In the Mapuca Market in Goa, on a sultry Friday noon, at the famous Hanuman Soda fruit juice ice cream shop four elderly people namely Alda, Nascimento, Liano and Sita come and by chance all of them get seats next to each other in the crowded shop. Nascimento asks for a Gadbad Ice Cream, which is his favourite and by some act of providence all of them order the same as if inspired by what the gentleman is eating. Alda notices that all of them have same squarish nails and finger tips. After sometime they leave the place into some Goan villages, perhaps never to meet again.
Wendell Rodricks’ new book ‘Poskem- Goans in the Shadows’ starts with the description of these four people in an ice-cream parlour. Poskem in Goan means the people who have been adopted by wealthy families. When famine, war, arson and fights happened, poor people left their hapless children in front of the well off Portuguese and Naik families and such children were brought up in those households as a sibling with ‘equal rights’ but were often sexually exploited by the men folk in the house. That tradition is almost over now and very few Poskems are there in Goa today. Wendell Rodricks with his passion for fashion, culinary art, social justice movements and folklore, in this latest book, amply illustrated by an assortment of drawings from the Mario Miranda collections, tells the story of these Poskem people.
Alda has a tragic life. Her first born out of the eldest son of the Maurice family was killed at child birth and the boy was sent to foreign. Alda becomes a witch at least in her imaginations. She takes revenge using her body as a medium. Nascimento becomes a cook as his ‘father’ was a cook and becomes chief chef in the Taj Hotel Mumbai. Liana is single daughter and she finds her fulfilment as she joins Louis Miguel in Spain. Sita saves herself from a possible incest relationship with her brother Shiv but she comes to know that she could marry him for she is an adopted one in the family. All of them have different ups and downs in their life and finally all of them have come back to Goa. Alda is the only one who remains there but it is Sita who goes in search of her roots.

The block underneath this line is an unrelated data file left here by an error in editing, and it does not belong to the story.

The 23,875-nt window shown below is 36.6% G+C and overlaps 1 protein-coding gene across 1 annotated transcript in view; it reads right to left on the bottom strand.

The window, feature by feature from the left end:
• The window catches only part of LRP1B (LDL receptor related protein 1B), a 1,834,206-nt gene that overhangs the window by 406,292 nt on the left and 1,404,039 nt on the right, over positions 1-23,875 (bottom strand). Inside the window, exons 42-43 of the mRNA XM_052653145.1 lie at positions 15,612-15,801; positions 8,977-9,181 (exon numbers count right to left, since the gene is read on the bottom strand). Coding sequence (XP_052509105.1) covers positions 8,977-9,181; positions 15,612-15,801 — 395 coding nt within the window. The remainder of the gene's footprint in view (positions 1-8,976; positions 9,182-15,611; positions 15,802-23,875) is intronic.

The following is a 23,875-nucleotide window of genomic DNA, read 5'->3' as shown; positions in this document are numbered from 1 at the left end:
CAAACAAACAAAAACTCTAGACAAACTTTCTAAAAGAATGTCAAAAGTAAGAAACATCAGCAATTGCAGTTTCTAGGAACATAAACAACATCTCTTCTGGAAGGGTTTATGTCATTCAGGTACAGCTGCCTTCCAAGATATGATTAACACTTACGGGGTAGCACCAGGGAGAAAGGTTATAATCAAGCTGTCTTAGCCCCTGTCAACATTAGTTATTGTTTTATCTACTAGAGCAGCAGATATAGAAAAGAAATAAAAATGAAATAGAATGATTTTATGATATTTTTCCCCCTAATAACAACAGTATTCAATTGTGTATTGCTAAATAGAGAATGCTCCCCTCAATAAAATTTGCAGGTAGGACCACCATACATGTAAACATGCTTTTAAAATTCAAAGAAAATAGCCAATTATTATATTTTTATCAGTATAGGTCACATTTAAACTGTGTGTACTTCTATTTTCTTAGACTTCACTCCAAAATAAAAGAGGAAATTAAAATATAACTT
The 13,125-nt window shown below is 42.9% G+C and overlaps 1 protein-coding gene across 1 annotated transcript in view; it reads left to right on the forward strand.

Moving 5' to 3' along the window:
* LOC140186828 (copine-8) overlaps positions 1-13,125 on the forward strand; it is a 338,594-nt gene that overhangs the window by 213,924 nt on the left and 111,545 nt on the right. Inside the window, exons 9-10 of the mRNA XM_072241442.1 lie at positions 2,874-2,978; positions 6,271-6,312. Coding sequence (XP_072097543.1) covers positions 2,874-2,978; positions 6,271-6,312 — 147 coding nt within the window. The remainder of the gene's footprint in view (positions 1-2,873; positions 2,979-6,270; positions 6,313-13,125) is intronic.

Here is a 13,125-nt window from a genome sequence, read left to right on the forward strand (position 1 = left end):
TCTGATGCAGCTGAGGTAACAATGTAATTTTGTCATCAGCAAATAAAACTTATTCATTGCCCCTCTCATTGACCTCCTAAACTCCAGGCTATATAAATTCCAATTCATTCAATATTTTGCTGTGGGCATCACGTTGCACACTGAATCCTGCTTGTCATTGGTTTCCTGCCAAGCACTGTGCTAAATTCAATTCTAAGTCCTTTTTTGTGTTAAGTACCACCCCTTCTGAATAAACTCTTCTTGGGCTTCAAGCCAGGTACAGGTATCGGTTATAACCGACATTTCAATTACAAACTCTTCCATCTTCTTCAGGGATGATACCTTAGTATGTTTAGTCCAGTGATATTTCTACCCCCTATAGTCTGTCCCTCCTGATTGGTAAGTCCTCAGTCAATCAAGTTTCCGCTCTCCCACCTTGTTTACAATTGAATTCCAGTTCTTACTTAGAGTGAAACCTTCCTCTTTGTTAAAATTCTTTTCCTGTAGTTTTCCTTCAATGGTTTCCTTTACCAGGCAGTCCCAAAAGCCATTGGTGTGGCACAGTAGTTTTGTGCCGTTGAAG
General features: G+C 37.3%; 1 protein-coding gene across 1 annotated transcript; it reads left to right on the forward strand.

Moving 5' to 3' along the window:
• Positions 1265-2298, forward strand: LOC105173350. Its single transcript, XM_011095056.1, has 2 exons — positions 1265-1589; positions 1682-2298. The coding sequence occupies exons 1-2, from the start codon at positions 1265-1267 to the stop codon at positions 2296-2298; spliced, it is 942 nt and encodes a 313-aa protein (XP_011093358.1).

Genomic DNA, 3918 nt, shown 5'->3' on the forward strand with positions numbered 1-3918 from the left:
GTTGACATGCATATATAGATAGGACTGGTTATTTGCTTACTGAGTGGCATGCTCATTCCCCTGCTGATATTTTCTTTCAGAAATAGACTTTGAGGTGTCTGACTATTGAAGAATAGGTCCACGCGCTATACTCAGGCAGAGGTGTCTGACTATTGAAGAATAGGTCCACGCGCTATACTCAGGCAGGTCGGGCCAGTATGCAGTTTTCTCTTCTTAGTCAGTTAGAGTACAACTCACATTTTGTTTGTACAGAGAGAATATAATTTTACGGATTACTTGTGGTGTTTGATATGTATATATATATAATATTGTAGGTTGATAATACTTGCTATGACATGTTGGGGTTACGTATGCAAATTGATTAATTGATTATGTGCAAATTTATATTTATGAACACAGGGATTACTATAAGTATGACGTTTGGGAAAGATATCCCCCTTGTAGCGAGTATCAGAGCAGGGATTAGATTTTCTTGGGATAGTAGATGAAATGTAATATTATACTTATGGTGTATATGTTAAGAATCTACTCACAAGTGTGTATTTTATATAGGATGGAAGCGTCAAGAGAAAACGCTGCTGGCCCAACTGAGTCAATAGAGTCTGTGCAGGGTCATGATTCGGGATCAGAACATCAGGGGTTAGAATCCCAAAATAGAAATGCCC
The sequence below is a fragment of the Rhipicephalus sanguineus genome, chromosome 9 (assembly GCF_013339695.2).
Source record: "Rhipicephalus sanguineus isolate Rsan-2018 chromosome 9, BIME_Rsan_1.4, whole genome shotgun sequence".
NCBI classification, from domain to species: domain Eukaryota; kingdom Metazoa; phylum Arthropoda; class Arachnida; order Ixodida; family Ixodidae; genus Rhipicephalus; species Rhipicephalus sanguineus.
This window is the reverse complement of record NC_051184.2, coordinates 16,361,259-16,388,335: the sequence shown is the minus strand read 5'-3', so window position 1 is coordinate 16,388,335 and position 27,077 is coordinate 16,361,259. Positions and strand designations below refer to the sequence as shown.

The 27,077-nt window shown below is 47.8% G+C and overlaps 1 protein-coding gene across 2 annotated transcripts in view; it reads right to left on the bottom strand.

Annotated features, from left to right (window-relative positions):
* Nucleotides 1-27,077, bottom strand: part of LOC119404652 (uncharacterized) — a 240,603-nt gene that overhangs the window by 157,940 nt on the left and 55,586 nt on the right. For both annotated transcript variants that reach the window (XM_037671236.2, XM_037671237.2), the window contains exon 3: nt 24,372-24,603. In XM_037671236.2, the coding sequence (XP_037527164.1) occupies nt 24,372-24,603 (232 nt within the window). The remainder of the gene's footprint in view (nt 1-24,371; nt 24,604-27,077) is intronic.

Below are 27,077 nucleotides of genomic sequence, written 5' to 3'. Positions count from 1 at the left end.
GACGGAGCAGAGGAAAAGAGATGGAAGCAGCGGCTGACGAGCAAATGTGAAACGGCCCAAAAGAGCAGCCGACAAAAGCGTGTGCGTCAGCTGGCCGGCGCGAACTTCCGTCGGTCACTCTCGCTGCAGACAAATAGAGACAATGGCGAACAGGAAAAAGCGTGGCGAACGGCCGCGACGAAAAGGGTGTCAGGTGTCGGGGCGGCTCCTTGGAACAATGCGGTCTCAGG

In a single chapter Wendell gives the story a quick twist and then we find the prologue also becomes the epilogue. Sita finds an old lady Indra in a village called Bicholim. Indra tells Sita that there was one lady called Shanta who was married to one Vinayak Halankar. In the fifth part of the small book Rodricks goes back to 1932 where Shanta’s story unfolds. Shanta once fallen to bad times leaves her elder daughter Sita in the Naik’s house and places one girl before the Mauricio house hold and one before the Trinidads. The boy child was left at a church. They grew to become Sita, Alda, Liana and Nascimento respectively. Rodricks says that there have been many stories like this but hardly people want to recount the kind of racial mixtures, sexual violence, displacement, heartbreak and so on involved in their lives.
Wendell, as I said before with his interest in the culinary arts has incorporated very special recipes of cakes, cookies, vindaloos and many other Goan dishes as a part of the narrative. And as a reader we find these recipes blending easily with the narrative like egg yolk in cake batter. Some of the recipes are from the Poskem people. At times the reader would feel that the narrative is created for incorporating recipes and making them interesting. Any book about Goa is pretty readable for the pronounced exoticism that they carry. Rodricks’ work has the same remoteness and exotic nature. A good and light read.